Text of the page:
Fund for bridges and roads in U.S. running out of money

World Today

The federal fund used to pay for U.S. roads and bridges is set to run out of money next month. Both the White House and Congress have offered solutions, but without an agreement, state and local governments will have to curb or stop public works projects. The pain will be particularly acute in the state of Pennsylvania, which has one of the highest numbers of crumbling bridges in the country. CCTV’s Jessica Stone reports.

Fund for bridges and roads in U.S. running out of money in the U.S.

The federal fund used to pay for U.S. roads and bridges is set to run out of money next month. Both the White House and Congress have offered solutions, but without an agreement, state and local governments will have to curb or stop public works projects. The pain will be particularly acute in the state of Pennsylvania, which has one of the highest numbers of crumbling bridges in the country.

Drive across the Pennsylvania state line on any major roadway and you’ll feel the difference quality of roads. It’s not lost on Pennsylvania’s Transportation Secretary that Pennsylvania has earned failing grades for the structural integrity of its bridges. Most roads are more than 50 years old and many bridges are more than a century old.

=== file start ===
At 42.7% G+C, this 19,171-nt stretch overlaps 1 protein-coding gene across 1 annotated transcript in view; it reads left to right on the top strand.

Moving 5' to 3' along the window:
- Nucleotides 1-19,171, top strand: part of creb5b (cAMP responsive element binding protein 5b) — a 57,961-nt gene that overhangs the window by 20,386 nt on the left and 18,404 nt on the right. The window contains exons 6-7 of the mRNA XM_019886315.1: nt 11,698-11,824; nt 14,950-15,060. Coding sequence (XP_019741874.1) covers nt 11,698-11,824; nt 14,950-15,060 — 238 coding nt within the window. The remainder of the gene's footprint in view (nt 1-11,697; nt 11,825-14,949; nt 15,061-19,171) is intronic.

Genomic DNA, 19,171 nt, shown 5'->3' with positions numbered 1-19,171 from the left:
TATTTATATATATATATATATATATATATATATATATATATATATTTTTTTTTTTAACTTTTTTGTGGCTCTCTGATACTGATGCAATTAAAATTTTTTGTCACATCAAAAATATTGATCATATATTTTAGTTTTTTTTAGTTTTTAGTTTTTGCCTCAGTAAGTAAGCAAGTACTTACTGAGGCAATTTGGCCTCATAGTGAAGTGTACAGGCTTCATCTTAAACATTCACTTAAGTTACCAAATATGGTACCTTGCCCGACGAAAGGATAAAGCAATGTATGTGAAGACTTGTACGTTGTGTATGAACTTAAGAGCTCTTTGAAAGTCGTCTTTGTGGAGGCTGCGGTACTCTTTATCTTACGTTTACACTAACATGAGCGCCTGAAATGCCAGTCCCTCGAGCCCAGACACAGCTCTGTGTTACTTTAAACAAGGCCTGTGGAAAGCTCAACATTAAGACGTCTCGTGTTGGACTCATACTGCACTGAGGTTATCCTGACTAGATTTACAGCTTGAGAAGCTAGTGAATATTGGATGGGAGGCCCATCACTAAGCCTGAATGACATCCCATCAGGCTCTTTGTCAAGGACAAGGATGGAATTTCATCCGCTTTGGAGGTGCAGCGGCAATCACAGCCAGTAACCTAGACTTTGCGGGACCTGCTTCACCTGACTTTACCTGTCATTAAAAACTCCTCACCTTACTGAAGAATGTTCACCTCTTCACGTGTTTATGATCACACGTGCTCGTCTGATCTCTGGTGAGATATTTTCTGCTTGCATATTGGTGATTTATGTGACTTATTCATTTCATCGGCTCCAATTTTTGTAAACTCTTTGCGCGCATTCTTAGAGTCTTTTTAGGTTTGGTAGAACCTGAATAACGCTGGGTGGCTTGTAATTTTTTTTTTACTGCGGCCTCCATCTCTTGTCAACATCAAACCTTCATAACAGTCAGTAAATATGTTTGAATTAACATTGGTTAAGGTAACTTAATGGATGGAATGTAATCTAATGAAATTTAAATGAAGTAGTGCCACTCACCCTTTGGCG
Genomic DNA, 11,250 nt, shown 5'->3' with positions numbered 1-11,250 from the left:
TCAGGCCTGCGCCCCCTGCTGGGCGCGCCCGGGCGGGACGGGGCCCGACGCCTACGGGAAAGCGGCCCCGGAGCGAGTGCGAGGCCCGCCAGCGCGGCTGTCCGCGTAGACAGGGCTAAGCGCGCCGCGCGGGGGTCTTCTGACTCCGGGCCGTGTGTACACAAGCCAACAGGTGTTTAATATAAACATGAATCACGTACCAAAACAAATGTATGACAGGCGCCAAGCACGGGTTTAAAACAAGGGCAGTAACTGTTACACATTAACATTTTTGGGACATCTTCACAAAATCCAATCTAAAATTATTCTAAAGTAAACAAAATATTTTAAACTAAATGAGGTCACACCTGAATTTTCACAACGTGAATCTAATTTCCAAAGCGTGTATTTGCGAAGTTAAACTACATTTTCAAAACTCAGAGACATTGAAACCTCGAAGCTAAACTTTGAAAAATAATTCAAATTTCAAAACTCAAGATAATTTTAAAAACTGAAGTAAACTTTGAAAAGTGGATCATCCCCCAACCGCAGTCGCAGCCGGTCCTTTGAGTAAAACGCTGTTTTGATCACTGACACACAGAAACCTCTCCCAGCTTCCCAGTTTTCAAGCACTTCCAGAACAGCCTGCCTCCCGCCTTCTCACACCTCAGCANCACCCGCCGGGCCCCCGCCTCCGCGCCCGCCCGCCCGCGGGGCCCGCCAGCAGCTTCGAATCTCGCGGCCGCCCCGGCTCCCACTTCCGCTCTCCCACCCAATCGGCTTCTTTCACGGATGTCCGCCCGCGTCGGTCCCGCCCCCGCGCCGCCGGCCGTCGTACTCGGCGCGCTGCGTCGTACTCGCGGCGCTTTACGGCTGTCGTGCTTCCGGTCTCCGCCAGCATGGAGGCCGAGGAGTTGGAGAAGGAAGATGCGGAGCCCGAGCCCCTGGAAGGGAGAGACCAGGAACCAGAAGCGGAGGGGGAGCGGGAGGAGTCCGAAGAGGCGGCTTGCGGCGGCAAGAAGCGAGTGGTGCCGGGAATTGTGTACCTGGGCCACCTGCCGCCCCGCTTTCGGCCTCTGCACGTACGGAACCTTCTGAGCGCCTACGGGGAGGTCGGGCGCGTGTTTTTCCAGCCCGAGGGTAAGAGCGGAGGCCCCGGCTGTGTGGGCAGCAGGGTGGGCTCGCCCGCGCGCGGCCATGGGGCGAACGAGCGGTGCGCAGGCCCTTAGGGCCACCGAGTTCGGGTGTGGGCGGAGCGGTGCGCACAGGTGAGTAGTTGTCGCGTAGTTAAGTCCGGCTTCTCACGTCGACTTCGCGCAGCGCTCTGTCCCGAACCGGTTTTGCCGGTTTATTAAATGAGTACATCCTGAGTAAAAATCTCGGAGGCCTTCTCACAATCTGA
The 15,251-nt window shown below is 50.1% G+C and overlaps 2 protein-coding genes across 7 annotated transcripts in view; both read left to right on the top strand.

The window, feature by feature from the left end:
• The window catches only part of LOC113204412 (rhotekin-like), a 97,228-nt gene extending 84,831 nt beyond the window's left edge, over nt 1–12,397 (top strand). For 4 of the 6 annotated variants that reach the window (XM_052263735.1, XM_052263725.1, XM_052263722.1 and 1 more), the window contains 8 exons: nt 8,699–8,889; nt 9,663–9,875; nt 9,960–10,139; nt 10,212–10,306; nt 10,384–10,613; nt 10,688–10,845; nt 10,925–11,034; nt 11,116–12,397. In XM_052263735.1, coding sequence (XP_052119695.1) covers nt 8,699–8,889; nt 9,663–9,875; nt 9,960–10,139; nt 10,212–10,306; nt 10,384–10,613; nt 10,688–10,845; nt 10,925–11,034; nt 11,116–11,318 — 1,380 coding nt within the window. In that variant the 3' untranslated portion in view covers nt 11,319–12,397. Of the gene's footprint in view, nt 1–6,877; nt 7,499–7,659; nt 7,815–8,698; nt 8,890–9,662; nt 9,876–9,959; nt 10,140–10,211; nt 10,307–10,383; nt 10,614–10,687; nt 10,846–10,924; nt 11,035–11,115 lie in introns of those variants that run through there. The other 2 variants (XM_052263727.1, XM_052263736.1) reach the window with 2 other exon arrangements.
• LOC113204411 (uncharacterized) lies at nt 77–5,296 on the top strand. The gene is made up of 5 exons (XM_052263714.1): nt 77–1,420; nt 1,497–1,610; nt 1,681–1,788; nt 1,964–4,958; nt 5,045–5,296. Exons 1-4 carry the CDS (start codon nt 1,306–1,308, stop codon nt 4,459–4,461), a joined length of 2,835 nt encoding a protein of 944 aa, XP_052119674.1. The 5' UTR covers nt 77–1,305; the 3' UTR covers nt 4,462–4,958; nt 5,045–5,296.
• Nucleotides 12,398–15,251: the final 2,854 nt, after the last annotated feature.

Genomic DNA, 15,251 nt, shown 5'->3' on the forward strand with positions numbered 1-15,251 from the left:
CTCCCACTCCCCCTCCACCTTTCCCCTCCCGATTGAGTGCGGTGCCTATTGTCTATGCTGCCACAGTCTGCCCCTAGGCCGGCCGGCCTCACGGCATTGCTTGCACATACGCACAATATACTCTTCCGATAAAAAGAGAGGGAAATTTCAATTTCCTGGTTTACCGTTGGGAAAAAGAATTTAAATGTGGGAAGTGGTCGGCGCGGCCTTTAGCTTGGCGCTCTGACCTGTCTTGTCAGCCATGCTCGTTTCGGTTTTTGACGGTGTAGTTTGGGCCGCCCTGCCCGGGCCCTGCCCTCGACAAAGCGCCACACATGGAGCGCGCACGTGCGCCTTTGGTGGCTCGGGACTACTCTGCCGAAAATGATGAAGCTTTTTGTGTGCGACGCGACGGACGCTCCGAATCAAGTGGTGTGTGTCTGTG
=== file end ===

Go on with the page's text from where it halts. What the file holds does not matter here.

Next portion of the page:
The U.S. government sent state transportation secretaries a letter in May, warning the federal highway trust fund will go “insolvent” by August first, causing “delayed reimbursement” in project funding to the states. Pennsylvania gets about $1.5 billion a year in federal funds for road and bridge repairs.

Barry Schoch, Secretary of Transportation says: “It is a big risk it is probably the biggest risk that I told our legislature that they face on transportation funding is lack of action of the Federal Government.”

Pennsylvania does have one ace in the hole. Last November, it agreed to raise $2.3 billion dollars for road and bridge improvements by increasing the gas tax and other auto fees, but it was not easy.

It took more than three years for Pennsylvania to pass its own transportation funding. Even then, it took a strong response from the business community who reacted when they saw 1,000 signs like this one posted on area bridges limiting traffic.

Schoch says Washington is facing the same choices as Pennsylvania did such as how to pay to upgrade an aging infrastructure, so American drivers can stay safe on the roads.